Hello I am looking for a source of stinging nettle roots or rhyzomes. I would like to add them to our edible wild plant garden. Any info would be great!!! Thanks
Urtica dioica or stinging nettle is not native to North America. You'd be best to direct queries about that one to the Herbs forum but since I'm one of the regulars there, I'll answer here.
You can find stinging nettle seed at most vendors that sell medicinal herb seed. Plants only at the few that specialize in herb plants. Try Horizon Herbs or Richters for plants.
Of note, stinging nettle is not a friendly plant. It will "bite." Do not plant it any place you want to walk near or weed near. And most people on this forum would consider stinging nettle an invasive, alien species and would not encourage its planting. I would suggest looking to see if there are others in your nearby area looking to get rid of nettle before buying and planting any yourself. I've gotten HEAPS of nettle that way.
The subspecies gracilis is native to North America. Some older references call it U. gracilis or U. procera or otherwise consider it a variety of U. dioica. The native subspecies tends to be more slender with subcordate or rounded leaf bases, and fewer stinging hairs. The European subspecies has leaves that are deeply cordate at the base.
Not something I would consider invasive since nettles prefer disturbed waste ground that is high in nitrogen, although it is widely regarded as a weed. Some other places to look for it is along trails, on floodplains, and where old fields border woods.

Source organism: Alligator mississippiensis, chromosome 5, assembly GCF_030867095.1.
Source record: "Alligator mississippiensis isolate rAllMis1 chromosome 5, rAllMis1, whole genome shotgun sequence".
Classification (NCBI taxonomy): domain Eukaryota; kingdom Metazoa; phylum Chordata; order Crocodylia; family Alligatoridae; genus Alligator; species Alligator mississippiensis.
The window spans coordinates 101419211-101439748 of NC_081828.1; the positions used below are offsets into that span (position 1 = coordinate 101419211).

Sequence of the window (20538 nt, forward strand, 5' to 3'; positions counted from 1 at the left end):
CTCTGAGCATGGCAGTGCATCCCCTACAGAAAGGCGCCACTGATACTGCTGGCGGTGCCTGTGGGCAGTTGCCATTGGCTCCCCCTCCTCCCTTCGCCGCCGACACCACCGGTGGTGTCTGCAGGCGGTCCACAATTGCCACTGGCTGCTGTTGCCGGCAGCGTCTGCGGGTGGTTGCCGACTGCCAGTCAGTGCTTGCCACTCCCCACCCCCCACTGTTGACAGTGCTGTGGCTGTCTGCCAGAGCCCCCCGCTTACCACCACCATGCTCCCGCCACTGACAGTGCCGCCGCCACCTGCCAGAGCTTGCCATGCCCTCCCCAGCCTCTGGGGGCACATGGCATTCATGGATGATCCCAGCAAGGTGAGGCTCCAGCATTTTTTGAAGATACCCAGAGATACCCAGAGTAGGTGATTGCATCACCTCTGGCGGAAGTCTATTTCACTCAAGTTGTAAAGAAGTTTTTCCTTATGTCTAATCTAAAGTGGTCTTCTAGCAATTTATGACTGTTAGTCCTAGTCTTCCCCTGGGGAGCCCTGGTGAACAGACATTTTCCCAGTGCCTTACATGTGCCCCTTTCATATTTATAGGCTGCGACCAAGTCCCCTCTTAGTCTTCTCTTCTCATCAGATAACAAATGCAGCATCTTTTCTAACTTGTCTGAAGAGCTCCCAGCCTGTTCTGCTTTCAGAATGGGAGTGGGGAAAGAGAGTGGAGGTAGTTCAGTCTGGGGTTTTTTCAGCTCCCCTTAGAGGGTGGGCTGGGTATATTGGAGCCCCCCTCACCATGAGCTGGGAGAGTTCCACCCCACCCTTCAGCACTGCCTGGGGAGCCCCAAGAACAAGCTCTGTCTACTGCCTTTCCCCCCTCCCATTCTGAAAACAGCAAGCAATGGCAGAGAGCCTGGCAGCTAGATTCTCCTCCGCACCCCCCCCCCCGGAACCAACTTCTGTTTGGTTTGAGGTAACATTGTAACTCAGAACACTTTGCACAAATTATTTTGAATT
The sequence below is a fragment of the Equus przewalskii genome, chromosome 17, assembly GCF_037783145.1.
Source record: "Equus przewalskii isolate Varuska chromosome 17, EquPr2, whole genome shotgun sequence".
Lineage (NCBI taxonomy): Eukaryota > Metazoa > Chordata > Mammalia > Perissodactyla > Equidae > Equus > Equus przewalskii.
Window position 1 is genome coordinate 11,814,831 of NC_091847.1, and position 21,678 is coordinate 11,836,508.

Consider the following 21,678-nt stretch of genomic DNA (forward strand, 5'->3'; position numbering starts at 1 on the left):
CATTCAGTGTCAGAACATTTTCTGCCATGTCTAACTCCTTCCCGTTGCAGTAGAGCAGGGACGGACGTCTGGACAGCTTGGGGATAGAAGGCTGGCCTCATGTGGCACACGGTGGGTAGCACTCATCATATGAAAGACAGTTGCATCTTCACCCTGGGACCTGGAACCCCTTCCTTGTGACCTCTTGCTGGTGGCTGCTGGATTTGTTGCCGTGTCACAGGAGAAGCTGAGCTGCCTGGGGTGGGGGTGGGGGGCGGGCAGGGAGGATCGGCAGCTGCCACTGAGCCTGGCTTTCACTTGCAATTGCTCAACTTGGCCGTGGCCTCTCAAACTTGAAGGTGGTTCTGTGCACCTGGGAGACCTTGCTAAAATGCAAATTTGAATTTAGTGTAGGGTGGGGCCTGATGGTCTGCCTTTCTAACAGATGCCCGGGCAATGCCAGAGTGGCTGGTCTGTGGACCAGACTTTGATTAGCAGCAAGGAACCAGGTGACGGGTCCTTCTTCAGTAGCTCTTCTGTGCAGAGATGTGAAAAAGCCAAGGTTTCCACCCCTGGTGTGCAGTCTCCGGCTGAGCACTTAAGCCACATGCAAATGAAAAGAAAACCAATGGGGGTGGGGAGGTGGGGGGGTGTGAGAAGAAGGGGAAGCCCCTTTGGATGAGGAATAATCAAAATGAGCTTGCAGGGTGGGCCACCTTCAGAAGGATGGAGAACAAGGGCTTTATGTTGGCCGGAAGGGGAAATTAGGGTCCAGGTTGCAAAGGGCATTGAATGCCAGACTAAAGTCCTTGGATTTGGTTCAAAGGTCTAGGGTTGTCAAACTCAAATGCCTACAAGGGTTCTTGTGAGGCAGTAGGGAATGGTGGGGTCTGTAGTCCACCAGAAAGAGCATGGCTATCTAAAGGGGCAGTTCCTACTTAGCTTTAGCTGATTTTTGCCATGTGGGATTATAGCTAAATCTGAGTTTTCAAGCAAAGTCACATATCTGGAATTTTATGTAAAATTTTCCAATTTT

Thanks for the nice response. After reading more about them Im not sure I want them in my yard . I will look in my area so I can just harvest some leaves.
An alternative to Stinging Nettle and an edible plant itself belonging to the same family, is Boehmeria cylindrica, or False Nettle. It does not have the stinging hairs, and is also a host plant for the Red Admiral butterfly.
I read in "Mother Earth" that gardeners use Stinging Nettles to add nitrogen into their soil. Thus said to give high leavels. Used in composting I'm guessing, for they do give a nasty welp.
Hi I need fresh nettles. Anyone has them?
Wood nettle-Laportea canadensis-is also a native version. And as some have pointed out, stinging nettle is indeed a native plant and is a required element in the landscape for some butterfly species.
Having said all that, there's nothing quite like an arm or a leg full of nettle stings on a hot, humid day. Place with care!
I keep a patch of nettles for the butterflies. But it isn't in a spot I weed for any reason, so I don't get into it. It hasn't increased much in size for the past dozen years or so, so I woudn't call it invasive. It's the native variety.